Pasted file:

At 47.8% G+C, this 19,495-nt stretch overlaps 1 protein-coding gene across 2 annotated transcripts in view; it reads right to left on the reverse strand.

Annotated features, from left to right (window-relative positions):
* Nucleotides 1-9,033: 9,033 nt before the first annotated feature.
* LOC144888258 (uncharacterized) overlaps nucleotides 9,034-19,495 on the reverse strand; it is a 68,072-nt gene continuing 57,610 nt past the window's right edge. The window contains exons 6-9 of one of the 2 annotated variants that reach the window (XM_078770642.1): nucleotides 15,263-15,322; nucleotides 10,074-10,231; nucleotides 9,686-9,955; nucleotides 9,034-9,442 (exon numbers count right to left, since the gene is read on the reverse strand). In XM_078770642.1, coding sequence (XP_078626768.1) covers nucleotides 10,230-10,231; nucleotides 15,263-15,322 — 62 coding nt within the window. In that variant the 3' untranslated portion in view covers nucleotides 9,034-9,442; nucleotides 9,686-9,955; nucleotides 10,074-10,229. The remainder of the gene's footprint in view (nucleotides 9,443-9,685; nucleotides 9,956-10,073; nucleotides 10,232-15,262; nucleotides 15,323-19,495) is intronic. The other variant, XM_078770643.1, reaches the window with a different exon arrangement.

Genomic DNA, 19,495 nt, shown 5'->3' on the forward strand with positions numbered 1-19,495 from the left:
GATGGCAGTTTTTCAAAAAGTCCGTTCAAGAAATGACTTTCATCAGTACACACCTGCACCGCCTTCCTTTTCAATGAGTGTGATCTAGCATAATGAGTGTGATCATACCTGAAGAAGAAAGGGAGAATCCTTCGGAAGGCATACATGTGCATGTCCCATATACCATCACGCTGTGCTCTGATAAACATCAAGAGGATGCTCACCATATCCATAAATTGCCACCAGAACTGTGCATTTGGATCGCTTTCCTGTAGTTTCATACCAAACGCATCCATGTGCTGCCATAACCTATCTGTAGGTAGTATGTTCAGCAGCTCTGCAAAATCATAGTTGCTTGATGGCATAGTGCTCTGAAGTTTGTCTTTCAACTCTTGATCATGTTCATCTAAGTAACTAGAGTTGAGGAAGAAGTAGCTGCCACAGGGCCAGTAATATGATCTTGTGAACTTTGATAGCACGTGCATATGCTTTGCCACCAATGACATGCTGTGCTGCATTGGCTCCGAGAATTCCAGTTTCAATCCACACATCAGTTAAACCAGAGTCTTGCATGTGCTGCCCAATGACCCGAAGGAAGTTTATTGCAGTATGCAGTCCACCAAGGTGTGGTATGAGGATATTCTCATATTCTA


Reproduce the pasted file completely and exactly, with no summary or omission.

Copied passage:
At 47.8% G+C, this 19,495-nt stretch overlaps 1 protein-coding gene across 2 annotated transcripts in view; it reads right to left on the reverse strand.

Annotated features, from left to right (window-relative positions):
* Nucleotides 1-9,033: 9,033 nt before the first annotated feature.
* LOC144888258 (uncharacterized) overlaps nucleotides 9,034-19,495 on the reverse strand; it is a 68,072-nt gene continuing 57,610 nt past the window's right edge. The window contains exons 6-9 of one of the 2 annotated variants that reach the window (XM_078770642.1): nucleotides 15,263-15,322; nucleotides 10,074-10,231; nucleotides 9,686-9,955; nucleotides 9,034-9,442 (exon numbers count right to left, since the gene is read on the reverse strand). In XM_078770642.1, coding sequence (XP_078626768.1) covers nucleotides 10,230-10,231; nucleotides 15,263-15,322 — 62 coding nt within the window. In that variant the 3' untranslated portion in view covers nucleotides 9,034-9,442; nucleotides 9,686-9,955; nucleotides 10,074-10,229. The remainder of the gene's footprint in view (nucleotides 9,443-9,685; nucleotides 9,956-10,073; nucleotides 10,232-15,262; nucleotides 15,323-19,495) is intronic. The other variant, XM_078770643.1, reaches the window with a different exon arrangement.

Genomic DNA, 19,495 nt, shown 5'->3' on the forward strand with positions numbered 1-19,495 from the left:
GATGGCAGTTTTTCAAAAAGTCCGTTCAAGAAATGACTTTCATCAGTACACACCTGCACCGCCTTCCTTTTCAATGAGTGTGATCTAGCATAATGAGTGTGATCATACCTGAAGAAGAAAGGGAGAATCCTTCGGAAGGCATACATGTGCATGTCCCATATACCATCACGCTGTGCTCTGATAAACATCAAGAGGATGCTCACCATATCCATAAATTGCCACCAGAACTGTGCATTTGGATCGCTTTCCTGTAGTTTCATACCAAACGCATCCATGTGCTGCCATAACCTATCTGTAGGTAGTATGTTCAGCAGCTCTGCAAAATCATAGTTGCTTGATGGCATAGTGCTCTGAAGTTTGTCTTTCAACTCTTGATCATGTTCATCTAAGTAACTAGAGTTGAGGAAGAAGTAGCTGCCACAGGGCCAGTAATATGATCTTGTGAACTTTGATAGCACGTGCATATGCTTTGCCACCAATGACATGCTGTGCTGCATTGGCTCCGAGAATTCCAGTTTCAATCCACACATCAGTTAAACCAGAGTCTTGCATGTGCTGCCCAATGACCCGAAGGAAGTTTATTGCAGTATGCAGTCCACCAAGGTGTGGTATGAGGATATTCTCATATTCTA